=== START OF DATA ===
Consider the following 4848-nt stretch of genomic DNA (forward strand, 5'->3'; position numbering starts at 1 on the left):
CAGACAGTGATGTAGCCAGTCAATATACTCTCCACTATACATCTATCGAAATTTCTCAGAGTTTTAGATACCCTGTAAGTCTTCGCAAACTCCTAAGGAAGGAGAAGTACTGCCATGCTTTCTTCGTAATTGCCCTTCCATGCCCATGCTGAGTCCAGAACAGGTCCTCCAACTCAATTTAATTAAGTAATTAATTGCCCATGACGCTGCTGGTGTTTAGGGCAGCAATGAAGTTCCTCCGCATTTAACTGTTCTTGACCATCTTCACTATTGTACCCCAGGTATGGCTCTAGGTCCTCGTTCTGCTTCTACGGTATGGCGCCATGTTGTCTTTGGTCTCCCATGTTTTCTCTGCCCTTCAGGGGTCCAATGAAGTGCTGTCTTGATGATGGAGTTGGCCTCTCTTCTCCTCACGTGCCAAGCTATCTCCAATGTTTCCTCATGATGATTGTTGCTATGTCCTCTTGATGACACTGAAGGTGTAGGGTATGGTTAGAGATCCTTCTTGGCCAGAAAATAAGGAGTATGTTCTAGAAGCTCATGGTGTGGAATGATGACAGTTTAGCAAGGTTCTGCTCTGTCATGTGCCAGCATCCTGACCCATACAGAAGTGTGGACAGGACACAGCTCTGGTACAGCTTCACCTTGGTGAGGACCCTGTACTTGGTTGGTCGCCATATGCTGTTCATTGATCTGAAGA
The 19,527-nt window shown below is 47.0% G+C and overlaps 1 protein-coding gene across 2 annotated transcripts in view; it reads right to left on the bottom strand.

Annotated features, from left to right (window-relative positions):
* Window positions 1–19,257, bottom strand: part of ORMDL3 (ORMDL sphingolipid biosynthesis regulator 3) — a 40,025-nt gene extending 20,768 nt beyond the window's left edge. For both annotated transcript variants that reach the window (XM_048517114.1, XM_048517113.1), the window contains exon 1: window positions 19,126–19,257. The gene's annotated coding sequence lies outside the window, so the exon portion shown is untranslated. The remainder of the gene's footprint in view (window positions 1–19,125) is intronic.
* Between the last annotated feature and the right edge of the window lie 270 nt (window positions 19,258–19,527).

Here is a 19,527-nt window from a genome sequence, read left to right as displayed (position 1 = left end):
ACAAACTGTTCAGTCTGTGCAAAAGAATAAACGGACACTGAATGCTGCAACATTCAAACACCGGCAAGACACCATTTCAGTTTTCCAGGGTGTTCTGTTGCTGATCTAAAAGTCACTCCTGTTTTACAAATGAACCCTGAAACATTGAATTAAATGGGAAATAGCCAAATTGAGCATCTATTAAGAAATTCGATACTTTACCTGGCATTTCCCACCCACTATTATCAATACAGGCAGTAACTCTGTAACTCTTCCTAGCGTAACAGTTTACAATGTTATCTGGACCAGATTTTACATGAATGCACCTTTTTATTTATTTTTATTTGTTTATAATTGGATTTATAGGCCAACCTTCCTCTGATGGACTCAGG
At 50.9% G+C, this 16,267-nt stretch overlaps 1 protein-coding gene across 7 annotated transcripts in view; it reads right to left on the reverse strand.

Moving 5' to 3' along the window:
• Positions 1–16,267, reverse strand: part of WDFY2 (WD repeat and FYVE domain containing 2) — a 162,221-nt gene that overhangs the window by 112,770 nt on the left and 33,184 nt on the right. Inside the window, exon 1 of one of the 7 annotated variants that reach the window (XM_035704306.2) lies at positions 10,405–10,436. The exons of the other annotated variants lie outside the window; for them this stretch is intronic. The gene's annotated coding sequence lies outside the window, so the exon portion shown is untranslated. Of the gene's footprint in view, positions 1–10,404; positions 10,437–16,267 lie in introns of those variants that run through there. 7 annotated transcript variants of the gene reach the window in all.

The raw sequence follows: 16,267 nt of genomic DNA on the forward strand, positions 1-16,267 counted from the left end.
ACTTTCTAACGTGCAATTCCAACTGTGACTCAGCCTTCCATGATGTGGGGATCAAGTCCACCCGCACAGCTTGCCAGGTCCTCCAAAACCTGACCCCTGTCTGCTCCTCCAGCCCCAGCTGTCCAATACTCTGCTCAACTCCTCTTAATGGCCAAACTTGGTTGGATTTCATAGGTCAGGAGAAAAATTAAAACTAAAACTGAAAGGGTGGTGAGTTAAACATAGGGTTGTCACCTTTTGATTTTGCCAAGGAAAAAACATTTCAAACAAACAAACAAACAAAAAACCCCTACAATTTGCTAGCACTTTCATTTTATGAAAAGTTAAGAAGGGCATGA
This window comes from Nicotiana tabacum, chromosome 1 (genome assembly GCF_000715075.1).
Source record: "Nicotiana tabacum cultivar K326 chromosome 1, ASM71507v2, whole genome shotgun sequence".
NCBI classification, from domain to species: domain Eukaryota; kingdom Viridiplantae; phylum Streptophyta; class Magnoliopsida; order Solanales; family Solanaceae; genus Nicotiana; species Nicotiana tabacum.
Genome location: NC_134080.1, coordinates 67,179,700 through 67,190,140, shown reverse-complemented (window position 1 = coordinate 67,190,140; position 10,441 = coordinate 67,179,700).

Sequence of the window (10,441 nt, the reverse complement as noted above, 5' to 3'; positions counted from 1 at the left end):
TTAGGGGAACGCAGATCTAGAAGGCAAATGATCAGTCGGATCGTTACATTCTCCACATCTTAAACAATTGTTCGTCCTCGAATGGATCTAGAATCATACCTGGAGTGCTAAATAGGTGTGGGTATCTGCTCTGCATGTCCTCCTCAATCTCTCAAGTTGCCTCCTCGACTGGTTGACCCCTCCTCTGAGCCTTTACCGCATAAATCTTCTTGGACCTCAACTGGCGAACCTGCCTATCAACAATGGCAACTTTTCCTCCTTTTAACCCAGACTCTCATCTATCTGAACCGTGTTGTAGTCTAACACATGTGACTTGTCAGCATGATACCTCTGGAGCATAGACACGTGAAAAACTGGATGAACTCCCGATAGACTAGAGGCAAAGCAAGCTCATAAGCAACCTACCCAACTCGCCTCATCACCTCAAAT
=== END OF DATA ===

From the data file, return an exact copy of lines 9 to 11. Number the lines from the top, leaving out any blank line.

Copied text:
At 50.9% G+C, this 16,267-nt stretch overlaps 1 protein-coding gene across 7 annotated transcripts in view; it reads right to left on the reverse strand.

Moving 5' to 3' along the window:
• Positions 1–16,267, reverse strand: part of WDFY2 (WD repeat and FYVE domain containing 2) — a 162,221-nt gene that overhangs the window by 112,770 nt on the left and 33,184 nt on the right. Inside the window, exon 1 of one of the 7 annotated variants that reach the window (XM_035704306.2) lies at positions 10,405–10,436. The exons of the other annotated variants lie outside the window; for them this stretch is intronic. The gene's annotated coding sequence lies outside the window, so the exon portion shown is untranslated. Of the gene's footprint in view, positions 1–10,404; positions 10,437–16,267 lie in introns of those variants that run through there. 7 annotated transcript variants of the gene reach the window in all.